A highway tunnel passing through the Alpine mountain series formed of flysch and ultrabasic rock, collapsed and caused a very significant delay in the progress of the work. The causes of the collapse are investigated, the repair measures are presented and conclusions are drawn


A Tunnel section collapse stopped the tunnel excavation works for almost 1.5 year. As a result of the failure the contractor was declared in default and effectively withdrawn from the site. Fortunately there were no fatalities. Nevertheless there was economic damage. This was due to:

  • The cost of repairing the tunel area affected.

  • The delay in providing services by a chain of projects with which the tunnel is linked, such as highways and ports.

  • The increase of the construction cost of the rest of the tunnel

Although for the particular project the last mentioned cost item may be the most important, its importance may vary from project to project. The unemployment of the people involved in the construction may constitute an additional social problem. The impact of such a collapse may sometimes be very serious to the economy of an economically small country. In order to avoid such an undesirable event, effort should be made to understand its mechanisms of failure. This case study illustrates the particular failure and its causes.

Section 2 describes the project and the geological formations through Which the tunnel is driven as well as the monitoring measures and their readings. Section 3 discusses the failure and the mechanisms causing it. The method used for the repair of it is given in section 4. Conclusions are drawn in section 5.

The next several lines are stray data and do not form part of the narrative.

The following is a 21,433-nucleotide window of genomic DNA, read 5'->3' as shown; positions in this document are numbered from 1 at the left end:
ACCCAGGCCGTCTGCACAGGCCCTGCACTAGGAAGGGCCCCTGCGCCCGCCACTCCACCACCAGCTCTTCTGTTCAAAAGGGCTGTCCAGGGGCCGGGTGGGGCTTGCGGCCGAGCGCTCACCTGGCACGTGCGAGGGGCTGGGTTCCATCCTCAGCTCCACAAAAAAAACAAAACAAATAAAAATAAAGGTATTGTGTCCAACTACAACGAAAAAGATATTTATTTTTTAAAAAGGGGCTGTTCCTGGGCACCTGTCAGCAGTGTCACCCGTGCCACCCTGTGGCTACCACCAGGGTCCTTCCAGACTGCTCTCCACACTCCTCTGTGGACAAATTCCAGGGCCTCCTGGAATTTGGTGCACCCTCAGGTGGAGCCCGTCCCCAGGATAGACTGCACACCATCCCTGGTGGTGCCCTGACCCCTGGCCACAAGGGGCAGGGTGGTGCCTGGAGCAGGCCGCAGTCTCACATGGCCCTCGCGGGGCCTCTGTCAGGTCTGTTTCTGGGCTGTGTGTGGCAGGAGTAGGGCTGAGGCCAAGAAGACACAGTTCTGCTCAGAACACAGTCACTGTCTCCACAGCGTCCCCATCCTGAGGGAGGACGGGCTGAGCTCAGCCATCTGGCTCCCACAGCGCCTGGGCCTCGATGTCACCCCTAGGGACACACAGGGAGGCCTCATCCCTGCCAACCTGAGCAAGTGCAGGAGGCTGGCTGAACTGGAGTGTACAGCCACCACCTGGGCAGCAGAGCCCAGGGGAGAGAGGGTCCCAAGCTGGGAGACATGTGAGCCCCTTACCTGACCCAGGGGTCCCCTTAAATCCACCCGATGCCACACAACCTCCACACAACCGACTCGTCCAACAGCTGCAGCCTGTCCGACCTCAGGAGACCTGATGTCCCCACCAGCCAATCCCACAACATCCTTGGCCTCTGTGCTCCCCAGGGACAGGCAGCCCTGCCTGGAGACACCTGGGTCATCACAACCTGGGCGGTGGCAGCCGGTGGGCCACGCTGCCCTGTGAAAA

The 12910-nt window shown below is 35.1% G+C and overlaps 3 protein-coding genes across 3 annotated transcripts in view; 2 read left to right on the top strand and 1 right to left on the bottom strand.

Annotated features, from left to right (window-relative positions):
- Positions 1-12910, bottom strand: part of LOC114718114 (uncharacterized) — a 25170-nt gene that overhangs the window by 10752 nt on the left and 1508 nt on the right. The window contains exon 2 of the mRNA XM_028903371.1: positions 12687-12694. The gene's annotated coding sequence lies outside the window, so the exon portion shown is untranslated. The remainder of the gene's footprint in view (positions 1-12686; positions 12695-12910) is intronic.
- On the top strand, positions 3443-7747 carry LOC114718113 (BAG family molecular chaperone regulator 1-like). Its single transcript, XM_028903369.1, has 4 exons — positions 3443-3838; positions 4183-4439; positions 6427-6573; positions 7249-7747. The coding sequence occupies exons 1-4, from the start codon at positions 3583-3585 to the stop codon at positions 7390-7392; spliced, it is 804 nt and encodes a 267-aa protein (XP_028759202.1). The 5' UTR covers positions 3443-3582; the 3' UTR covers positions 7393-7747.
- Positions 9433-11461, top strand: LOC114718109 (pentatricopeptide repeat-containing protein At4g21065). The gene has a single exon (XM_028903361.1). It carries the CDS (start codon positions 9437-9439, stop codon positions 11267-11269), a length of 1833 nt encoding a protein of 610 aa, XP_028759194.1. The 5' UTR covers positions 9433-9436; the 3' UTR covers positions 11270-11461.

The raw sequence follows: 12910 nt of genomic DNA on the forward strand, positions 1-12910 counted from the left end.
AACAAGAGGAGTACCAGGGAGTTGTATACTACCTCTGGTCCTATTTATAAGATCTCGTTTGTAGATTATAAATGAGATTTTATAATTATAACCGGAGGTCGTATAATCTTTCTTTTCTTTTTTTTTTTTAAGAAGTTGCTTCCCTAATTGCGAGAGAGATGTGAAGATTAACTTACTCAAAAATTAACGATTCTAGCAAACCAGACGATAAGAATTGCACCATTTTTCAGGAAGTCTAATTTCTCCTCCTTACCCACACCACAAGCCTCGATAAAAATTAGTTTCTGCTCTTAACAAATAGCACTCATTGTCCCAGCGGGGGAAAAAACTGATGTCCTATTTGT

The 12 m wide excavated cross section of the 3500 m long highway tunnel is shown in Figure 2.1. The tunnel is at an altitude of 1100 m and it has a maximum overburden of 600 m. Local geology consists of ophiolite and sedimentary series. The former consists of basic and ultrabasic rocks such as peridotites, serpentinites and gabbros with limestone and chert inliers. The latter is a flysch formation consisting of intercalations of sandstone and mudstone. The two main rock series are separated along an over-thrust alpine nappe about 40 meter thick. The Tunnel is driven from both entrances and passes through the two rock series for about equal lengths. Of the ophiolites, the gabbros are competent rocks, whereas the serpentinites vary from competent (qu=60MPa) to very weak (qu=0.35MPa) according to weathering. The overthrust zone is completely degraded. The rock quality of the flysch is directly related to the proportion of sandstone and mudstone. The higher quality of the sandstones is found at the west entrance and these grade rapidly into siltstones and claystones (qu= 0.40MPa) going eastwards. The clay stone has medium plasticity and low swelling potential (4% volume expansion) due to a small presence of montmorillonite clay minerals. The bedding dip is shallow and parallel to the tunnel axis.

(Figure in full paper)

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